Love them or hate them, clients want templates, and for this article I’m going to focus on one particular area of templates that will have many of you running for cover, Microsoft Office™ templates. Not the generic freebies that can be found by typing ‘Templates’ into your favoured browser, but those that when used as an integrated part of a visual identity program, can bring significant benefits to an organisation.
There’s no getting away from the fact that Microsoft Office™ continues to be the dominant software package for businesses. I read somewhere that there are over half a billion users worldwide and whilst that’s probably an exaggerated figure which is likely to include ‘Trial’ software, Microsoft’s dominance in the business sector is significant. With the take up of Office 365™ cloud services; this will undoubtedly continue to grow.
In addition to this market dominance, a growing number of businesses are realising that not only does Microsoft Office™ satisfy the day to day tasks of writing letters, memos, minutes and creating fast turnaround client facing presentations, but that when managed carefully these applications can become a highly effective way to help manage an organisations visual identity.
This has led to an increase in companies requesting ‘Templates’ from their chosen design agency. How that is dealt with by the design agency varies greatly from firing up the dusty PC in the corner to bringing an expert in to help. Templates are however important to organisations, they are the vehicle to much of the client facing content that gets produced and because of this they are an increasingly important element in the visual identity toolkit.
It’s interesting to note that as a vendor of Microsoft Office™ templates, we’ve seen a significant increase in enquiries from design agencies who have been asked to provide ‘templates’ that the client can actually ‘use’ as part of a visual identity programme, rather than just a set of guidelines. Too many organisations have now been through the loop of handing a beautifully presented PDF to their IT department and have wondered why the resulting ‘templates’ have come back bearing little resemblance to the ‘approved’ design, so the responsibility has been passed to the designer.
We see this shift of ‘template’ responsibility to the designer as a positive move, which will result in organisations being able to consistently produce, higher quality documents that have been designed for purpose, rather than designed and then ‘dumbed down’ to fit, and believe me, there’s a lot of dumbing down that goes on if ‘templates’ are not taken seriously at an early stage.
With the ever growing reliance on electronic documentation, this process of designing for purpose becomes even more relevant. Dealing with simple things at the design stage such as accommodating the limited colour model provided by Microsoft Office™, optimising graphics for the intended use and making sure that page layout and typographic detail can be achieved when ‘templated’, will help avoid any awkward “we thought that it was possible” conversations with the client and ensure that the delivered templates are ‘fit for purpose’.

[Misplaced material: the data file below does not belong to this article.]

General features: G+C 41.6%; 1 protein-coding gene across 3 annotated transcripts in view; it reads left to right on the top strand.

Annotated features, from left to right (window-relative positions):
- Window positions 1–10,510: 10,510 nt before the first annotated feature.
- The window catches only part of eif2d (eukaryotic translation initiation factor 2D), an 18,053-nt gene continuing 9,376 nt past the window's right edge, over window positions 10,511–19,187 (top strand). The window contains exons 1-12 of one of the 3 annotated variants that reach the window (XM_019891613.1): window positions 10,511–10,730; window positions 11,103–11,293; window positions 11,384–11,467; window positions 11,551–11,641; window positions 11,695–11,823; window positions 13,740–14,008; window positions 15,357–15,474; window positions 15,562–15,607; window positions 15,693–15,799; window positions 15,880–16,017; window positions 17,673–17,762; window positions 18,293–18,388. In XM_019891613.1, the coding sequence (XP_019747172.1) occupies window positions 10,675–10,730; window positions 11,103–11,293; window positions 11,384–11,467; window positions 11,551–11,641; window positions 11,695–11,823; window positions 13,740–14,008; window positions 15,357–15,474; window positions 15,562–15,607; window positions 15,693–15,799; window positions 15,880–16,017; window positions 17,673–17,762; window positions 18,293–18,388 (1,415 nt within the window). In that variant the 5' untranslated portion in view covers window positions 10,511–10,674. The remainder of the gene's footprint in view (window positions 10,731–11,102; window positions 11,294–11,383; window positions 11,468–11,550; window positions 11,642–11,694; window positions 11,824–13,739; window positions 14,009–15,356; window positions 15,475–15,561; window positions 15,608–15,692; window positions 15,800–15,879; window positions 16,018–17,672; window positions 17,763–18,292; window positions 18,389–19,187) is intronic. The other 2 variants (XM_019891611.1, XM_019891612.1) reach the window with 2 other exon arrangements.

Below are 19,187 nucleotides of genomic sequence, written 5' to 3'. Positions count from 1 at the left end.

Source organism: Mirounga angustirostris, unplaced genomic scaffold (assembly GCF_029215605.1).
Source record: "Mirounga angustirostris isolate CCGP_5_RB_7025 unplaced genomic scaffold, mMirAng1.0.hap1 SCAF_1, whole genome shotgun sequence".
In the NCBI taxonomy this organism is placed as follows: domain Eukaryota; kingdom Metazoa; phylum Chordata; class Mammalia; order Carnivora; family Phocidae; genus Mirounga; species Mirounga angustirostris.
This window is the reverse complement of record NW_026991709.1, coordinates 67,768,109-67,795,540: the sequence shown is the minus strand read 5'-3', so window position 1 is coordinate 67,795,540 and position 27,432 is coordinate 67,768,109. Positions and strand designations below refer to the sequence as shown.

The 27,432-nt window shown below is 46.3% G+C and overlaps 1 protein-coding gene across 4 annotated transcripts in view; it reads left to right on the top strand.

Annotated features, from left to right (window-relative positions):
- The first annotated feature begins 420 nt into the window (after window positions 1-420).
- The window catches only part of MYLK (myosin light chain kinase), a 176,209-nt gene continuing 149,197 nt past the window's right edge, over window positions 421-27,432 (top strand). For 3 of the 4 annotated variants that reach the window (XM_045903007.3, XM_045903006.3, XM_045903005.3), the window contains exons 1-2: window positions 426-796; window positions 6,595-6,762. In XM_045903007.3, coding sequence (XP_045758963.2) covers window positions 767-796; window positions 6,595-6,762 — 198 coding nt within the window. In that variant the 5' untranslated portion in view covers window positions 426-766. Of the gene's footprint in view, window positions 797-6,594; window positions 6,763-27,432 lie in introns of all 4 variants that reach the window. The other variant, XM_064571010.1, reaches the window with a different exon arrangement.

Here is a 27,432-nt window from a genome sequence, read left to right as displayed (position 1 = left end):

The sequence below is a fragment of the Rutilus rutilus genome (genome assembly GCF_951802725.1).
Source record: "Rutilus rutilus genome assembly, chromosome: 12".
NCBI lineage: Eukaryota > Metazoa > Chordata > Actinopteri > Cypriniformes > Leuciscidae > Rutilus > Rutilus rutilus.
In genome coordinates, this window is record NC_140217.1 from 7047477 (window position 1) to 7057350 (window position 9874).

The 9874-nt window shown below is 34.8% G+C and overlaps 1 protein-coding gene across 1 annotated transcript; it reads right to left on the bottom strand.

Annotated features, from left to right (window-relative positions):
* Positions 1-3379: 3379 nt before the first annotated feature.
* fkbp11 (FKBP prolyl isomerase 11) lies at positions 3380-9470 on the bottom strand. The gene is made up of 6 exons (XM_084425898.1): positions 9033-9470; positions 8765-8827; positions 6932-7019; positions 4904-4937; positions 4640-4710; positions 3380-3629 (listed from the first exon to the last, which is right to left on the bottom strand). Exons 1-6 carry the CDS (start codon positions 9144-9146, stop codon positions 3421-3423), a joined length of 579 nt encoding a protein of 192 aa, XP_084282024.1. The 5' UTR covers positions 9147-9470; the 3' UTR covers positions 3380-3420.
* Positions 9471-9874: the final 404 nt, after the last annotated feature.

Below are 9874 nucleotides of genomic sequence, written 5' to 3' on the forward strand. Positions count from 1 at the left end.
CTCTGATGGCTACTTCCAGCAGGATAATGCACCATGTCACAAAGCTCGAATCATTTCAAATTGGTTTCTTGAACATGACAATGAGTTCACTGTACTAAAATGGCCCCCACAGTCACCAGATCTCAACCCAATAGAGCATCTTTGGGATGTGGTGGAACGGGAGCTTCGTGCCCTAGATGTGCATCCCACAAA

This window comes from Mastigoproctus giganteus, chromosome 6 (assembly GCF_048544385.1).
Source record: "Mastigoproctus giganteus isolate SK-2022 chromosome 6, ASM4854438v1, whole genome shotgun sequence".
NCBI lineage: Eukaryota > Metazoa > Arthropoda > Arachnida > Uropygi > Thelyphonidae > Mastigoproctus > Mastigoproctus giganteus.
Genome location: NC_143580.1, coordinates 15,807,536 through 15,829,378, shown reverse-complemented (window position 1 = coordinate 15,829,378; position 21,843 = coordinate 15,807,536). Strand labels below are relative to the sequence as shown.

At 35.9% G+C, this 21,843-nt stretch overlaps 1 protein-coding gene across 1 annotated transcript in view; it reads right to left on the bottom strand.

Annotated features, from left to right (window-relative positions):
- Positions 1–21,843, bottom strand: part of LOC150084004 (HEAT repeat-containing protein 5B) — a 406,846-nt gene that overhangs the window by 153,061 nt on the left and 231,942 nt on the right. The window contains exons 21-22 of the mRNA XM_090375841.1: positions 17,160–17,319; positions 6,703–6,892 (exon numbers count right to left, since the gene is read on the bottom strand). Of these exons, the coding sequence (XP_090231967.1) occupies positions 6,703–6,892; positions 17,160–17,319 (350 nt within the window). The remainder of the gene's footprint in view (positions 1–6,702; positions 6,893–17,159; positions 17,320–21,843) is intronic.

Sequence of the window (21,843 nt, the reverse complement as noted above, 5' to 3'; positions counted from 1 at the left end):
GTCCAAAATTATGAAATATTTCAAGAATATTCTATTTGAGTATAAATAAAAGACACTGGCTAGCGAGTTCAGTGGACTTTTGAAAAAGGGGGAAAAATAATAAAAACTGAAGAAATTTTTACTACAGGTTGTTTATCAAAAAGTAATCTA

In addition to the design considerations, there’s considerable scope to use the technical ‘openness’ of the Office programs to provide the client organisation with a product that will not only mean their documents look good, but that they are easy to create. For organisations with slightly deeper pockets, this can often extend to providing not only the templates, but a suite of ‘tools’ that enhance the users ability to create ‘designed’ documents, with little or no creative expertise. A well designed (technically as well as visually) set of templates should, and can be, a highly valuable asset to the client organisation.
Businesses will create more and more of their own material internally because they can. Managing how they do that is the job of the template, but is also becoming the responsibility of the designer. So rather than avoid the dreaded Microsoft Office™ templates, recognise them as an essential part of the visual identity mix because the benefit for the client can be considerable.
From the beginning of April 2013, the Financial Services Authority (FSA) has been replaced by 2 new regulatory bodies: the Financial Conduct Authority (FCA) and the Prudential Regulation Authority (PRA).
The impact of this change will affect all regulated financial services companies, with the ultimate aim “To make financial markets work well so consumers get a fair deal”
Prior to this change all external communications from authorised companies had to disclose the companies FSA authorised status. With the move from the FSA to the FCA, this will be changed to ‘authorised and regulated by the Financial Conduct Authority’. Therefore such things as letterheads, email footers, product literature etc will all have to be updated to reflect this new requirement.
The task of updating the range of documentation and marketing material for many firms shouldn’t be underestimated. Whilst it may appear to involve only a minor wording change, the sheer number of products that require the new wording can be significant. To help with this there will be a six month transition rule.
In addition to changes required in disclosure text, the permission for companies to use the (trademarked) FSA logo on certain disclosure documents will be removed and existing documentation will need to be updated.
If not already in progress, regulated companies should put in place an implementation plan to ensure that all relevant documentation is updated within the transition period.
We’re already helping firms with the transition, and expect the demand to grow as the transition clock counts down.
There may be interesting times ahead as the scale of the task becomes clearer, so we are bracing ourselves for some busy times ahead.